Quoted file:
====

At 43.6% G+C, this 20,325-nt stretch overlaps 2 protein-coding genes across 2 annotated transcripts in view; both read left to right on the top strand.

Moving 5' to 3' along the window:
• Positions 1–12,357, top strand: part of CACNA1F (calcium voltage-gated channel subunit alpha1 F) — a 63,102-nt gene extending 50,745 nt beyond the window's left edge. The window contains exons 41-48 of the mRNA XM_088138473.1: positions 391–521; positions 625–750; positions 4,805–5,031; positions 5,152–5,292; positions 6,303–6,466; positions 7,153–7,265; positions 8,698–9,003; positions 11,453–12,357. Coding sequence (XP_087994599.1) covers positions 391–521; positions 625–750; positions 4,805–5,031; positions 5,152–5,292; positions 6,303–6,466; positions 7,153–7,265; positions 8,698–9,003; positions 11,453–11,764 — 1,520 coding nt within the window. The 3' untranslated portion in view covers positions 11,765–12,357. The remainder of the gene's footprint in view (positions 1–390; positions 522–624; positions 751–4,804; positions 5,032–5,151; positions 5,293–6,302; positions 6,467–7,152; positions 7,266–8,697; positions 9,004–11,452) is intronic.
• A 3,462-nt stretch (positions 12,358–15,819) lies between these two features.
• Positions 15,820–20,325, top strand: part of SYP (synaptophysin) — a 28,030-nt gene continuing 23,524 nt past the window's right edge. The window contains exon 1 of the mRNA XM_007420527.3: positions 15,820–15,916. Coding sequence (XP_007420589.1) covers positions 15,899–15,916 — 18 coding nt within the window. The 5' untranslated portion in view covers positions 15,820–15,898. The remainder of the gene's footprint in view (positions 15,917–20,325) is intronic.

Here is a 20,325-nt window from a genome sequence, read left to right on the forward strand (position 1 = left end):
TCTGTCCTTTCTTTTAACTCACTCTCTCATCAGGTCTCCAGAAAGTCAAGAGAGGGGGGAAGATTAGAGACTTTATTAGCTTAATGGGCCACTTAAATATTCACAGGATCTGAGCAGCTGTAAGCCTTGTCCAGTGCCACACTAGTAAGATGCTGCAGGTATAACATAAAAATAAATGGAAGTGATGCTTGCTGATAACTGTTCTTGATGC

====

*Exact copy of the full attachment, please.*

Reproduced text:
At 43.6% G+C, this 20,325-nt stretch overlaps 2 protein-coding genes across 2 annotated transcripts in view; both read left to right on the top strand.

Moving 5' to 3' along the window:
• Positions 1–12,357, top strand: part of CACNA1F (calcium voltage-gated channel subunit alpha1 F) — a 63,102-nt gene extending 50,745 nt beyond the window's left edge. The window contains exons 41-48 of the mRNA XM_088138473.1: positions 391–521; positions 625–750; positions 4,805–5,031; positions 5,152–5,292; positions 6,303–6,466; positions 7,153–7,265; positions 8,698–9,003; positions 11,453–12,357. Coding sequence (XP_087994599.1) covers positions 391–521; positions 625–750; positions 4,805–5,031; positions 5,152–5,292; positions 6,303–6,466; positions 7,153–7,265; positions 8,698–9,003; positions 11,453–11,764 — 1,520 coding nt within the window. The 3' untranslated portion in view covers positions 11,765–12,357. The remainder of the gene's footprint in view (positions 1–390; positions 522–624; positions 751–4,804; positions 5,032–5,151; positions 5,293–6,302; positions 6,467–7,152; positions 7,266–8,697; positions 9,004–11,452) is intronic.
• A 3,462-nt stretch (positions 12,358–15,819) lies between these two features.
• Positions 15,820–20,325, top strand: part of SYP (synaptophysin) — a 28,030-nt gene continuing 23,524 nt past the window's right edge. The window contains exon 1 of the mRNA XM_007420527.3: positions 15,820–15,916. Coding sequence (XP_007420589.1) covers positions 15,899–15,916 — 18 coding nt within the window. The 5' untranslated portion in view covers positions 15,820–15,898. The remainder of the gene's footprint in view (positions 15,917–20,325) is intronic.

Here is a 20,325-nt window from a genome sequence, read left to right on the forward strand (position 1 = left end):
TCTGTCCTTTCTTTTAACTCACTCTCTCATCAGGTCTCCAGAAAGTCAAGAGAGGGGGGAAGATTAGAGACTTTATTAGCTTAATGGGCCACTTAAATATTCACAGGATCTGAGCAGCTGTAAGCCTTGTCCAGTGCCACACTAGTAAGATGCTGCAGGTATAACATAAAAATAAATGGAAGTGATGCTTGCTGATAACTGTTCTTGATGC